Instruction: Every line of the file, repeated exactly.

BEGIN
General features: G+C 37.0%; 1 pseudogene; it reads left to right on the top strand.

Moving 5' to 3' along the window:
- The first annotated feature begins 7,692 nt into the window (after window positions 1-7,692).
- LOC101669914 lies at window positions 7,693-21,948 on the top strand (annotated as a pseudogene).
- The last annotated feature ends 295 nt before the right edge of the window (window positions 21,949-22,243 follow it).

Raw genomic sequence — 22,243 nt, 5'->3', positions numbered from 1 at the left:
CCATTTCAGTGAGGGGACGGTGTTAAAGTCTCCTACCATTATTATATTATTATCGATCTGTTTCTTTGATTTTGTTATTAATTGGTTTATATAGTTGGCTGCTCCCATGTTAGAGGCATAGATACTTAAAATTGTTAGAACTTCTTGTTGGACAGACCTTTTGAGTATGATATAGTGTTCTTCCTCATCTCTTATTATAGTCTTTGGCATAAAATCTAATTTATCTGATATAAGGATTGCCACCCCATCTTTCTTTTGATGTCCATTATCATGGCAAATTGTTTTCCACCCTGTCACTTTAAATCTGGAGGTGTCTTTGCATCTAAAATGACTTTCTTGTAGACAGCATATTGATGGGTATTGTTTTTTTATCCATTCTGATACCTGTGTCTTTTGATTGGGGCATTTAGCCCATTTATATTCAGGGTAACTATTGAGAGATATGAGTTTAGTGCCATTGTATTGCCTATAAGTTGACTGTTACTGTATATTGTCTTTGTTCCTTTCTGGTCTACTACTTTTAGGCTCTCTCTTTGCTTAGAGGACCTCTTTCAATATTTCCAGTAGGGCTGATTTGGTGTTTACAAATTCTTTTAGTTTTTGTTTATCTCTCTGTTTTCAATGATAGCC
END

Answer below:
General features: G+C 37.0%; 1 pseudogene; it reads left to right on the top strand.

Moving 5' to 3' along the window:
- The first annotated feature begins 7,692 nt into the window (after window positions 1-7,692).
- LOC101669914 lies at window positions 7,693-21,948 on the top strand (annotated as a pseudogene).
- The last annotated feature ends 295 nt before the right edge of the window (window positions 21,949-22,243 follow it).

Raw genomic sequence — 22,243 nt, 5'->3', positions numbered from 1 at the left:
CCATTTCAGTGAGGGGACGGTGTTAAAGTCTCCTACCATTATTATATTATTATCGATCTGTTTCTTTGATTTTGTTATTAATTGGTTTATATAGTTGGCTGCTCCCATGTTAGAGGCATAGATACTTAAAATTGTTAGAACTTCTTGTTGGACAGACCTTTTGAGTATGATATAGTGTTCTTCCTCATCTCTTATTATAGTCTTTGGCATAAAATCTAATTTATCTGATATAAGGATTGCCACCCCATCTTTCTTTTGATGTCCATTATCATGGCAAATTGTTTTCCACCCTGTCACTTTAAATCTGGAGGTGTCTTTGCATCTAAAATGACTTTCTTGTAGACAGCATATTGATGGGTATTGTTTTTTTATCCATTCTGATACCTGTGTCTTTTGATTGGGGCATTTAGCCCATTTATATTCAGGGTAACTATTGAGAGATATGAGTTTAGTGCCATTGTATTGCCTATAAGTTGACTGTTACTGTATATTGTCTTTGTTCCTTTCTGGTCTACTACTTTTAGGCTCTCTCTTTGCTTAGAGGACCTCTTTCAATATTTCCAGTAGGGCTGATTTGGTGTTTACAAATTCTTTTAGTTTTTGTTTATCTCTCTGTTTTCAATGATAGCC